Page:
The news of Britney Griner’s release in exchange for Russian Viktor Bout was met with some very interesting and troubling conversation at least in the social media world yesterday. For some reason people took great objection to the trade, bemoaning the fact that Griner – a star of the WNBA – was exchanged for a “convicted arms dealer” Viktor Bout, and such a trade was a bad one. I had several people comment that because Bout is such a bad guy because he is a “convicted arms dealer,” they had nothing to celebrate since he was released. Oh, celebrating Britney . . .
Antifascism, as a politic and concept, has grown more appealing in the last 6 years because of the rise of right-wing authoritarianism domestically and globally rooted in patriarchy and ongoing (settler) colonialism. Nonetheless, there remains much confusion about fascism. Earlier this month, I was a featured panelist for a roundtable discussion with the editors of For Antifascist Futures: Against the Violence of Imperial Crisis and author of On Microfascism: Gender War and Death at the Red Emma’s bookstore in Baltimore. It was a compelling cultural and political exploration wherein we engaged the feminist and anticolonial dimensions of antifascism with readers . . .
For many 2020 voters of Presidential candidate Joe Biden and Vice-Presidential candidate Kamala Harris, their historic electoral win would symbolize a drastic change from the vituperative language and callous policies that came to define the chaotic and destructive Trump years. Whether it was the Trump administration’s criminalization of asylum seekers, separation of mother and child at the border through their cruel “zero tolerance” strategy, reduction in refugee resettlement, or use of xenophobic rhetoric before racializing a viral disease like COVID-19 that would stoke rampant Sinophobia, a more “compassionate” approach was promised by his would-be successors. However, as the late journalist . . .
Just as I suspected, Biden is announcing that he will approve the cancellation of $10,000 in federal student loan debt. I guess Biden is expecting some kind of returns on his efforts in the midterm elections, but I seem to recall his campaign promise to “Forgive all undergraduate tuition-related federal student debt from two- and four-year public colleges and universities and private Historically Black Colleges and Universities (HBCUs) and Minority-Serving Institutions (MSIs) for debt holders earning up to $125,000.” That’s directly from the Biden/Harris campaign website as confirmed by Politifact and their Biden Promise Tracker (which you should definitely check . . .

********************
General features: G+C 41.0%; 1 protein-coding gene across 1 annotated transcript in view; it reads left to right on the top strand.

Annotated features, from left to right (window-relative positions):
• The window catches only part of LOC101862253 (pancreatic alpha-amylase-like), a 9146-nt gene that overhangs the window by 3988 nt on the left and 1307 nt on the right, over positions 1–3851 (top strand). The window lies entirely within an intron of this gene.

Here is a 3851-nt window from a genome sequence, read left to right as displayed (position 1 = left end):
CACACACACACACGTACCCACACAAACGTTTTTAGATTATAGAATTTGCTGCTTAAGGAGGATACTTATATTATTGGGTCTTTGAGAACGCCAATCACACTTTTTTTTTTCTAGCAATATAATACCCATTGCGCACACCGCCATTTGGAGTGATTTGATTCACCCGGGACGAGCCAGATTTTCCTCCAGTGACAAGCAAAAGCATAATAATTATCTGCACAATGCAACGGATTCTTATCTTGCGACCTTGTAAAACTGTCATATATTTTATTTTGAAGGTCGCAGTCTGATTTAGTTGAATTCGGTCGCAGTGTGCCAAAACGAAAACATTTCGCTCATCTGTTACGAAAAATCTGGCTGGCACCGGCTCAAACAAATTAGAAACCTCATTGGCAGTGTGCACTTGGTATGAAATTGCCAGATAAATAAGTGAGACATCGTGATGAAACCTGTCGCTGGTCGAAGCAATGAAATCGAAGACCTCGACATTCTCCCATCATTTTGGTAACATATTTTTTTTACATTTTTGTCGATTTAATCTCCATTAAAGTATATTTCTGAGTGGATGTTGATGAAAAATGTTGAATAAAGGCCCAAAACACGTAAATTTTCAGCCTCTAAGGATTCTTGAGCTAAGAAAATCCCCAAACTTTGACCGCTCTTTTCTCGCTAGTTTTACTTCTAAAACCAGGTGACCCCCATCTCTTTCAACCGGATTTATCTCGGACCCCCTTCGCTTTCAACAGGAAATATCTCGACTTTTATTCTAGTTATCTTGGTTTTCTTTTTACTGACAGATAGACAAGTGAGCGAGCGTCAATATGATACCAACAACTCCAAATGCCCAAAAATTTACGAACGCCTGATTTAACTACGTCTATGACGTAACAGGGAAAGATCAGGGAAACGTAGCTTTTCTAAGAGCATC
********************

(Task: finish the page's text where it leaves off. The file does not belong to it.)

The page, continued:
The Biden Administration is facing yet another looming deadline as the last extension on the pause on student loan repayments is approaching the August 31 deadline. The Department of Education has been telling student loan servicers however NOT to contact borrowers to start demanding that money as the deadline approaches, which signals they are expecting the Biden Administration to announce another extension. And honestly, that’s the least, and I mean the very absolute least Biden could do; he should have done it already. Scott Buchanan, the executive director of the Student Loan Servicing Alliance, which represents all of the companies . . .
The U.S. excluded Cuba, Nicaragua and Venezuela from the recent Summit of the Americas held in Los Angeles. While there was widespread condemnation against the U.S., only six heads of state had the courage to decline the invitation. An opportunity to strike a blow against U.S. imperialism was lost. And so it was that another historical opportunity was missed by the countries of the Caribbean, Central and South America, with the exception of a few who had the courage to take a stand. The majority of leaders from the region, those who Maurice Bishop so aptly called “yard fowls”, and . . .
The latest mass shooter in Buffalo, New York was clearly a racist and identified with Ukrainian and other neo-Nazis. But white supremacy has a stronger hold on European and U.S. society than is commonly acknowledged. The avowed racist is not the only problem. Originally published in Black Agenda Report. The incidents of mindless, mass carnage in the United States have become so routine that they do not even make national headlines unless the incident has a potential attention-grabbing twist. One of those dramatic twists is when the victims of a mass shooting are from a common social identity and the . . .
On April 4, 1967 Dr. Martin Luther King, Jr. gave one of the most significant speeches of his career. In “Beyond Vietnam – Time to Break Silence ” King declared his unequivocal opposition to the war in Vietnam. His very public break with Lyndon Johnson was greeted with derision, including from his own allies, who believed that the president was an ally who should not be attacked. The NAACP board passed a resolution calling King’s statement a “serious tactical mistake” that would neither “serve the cause of civil rights nor of peace.” The media joined in the condemnation, with the . . .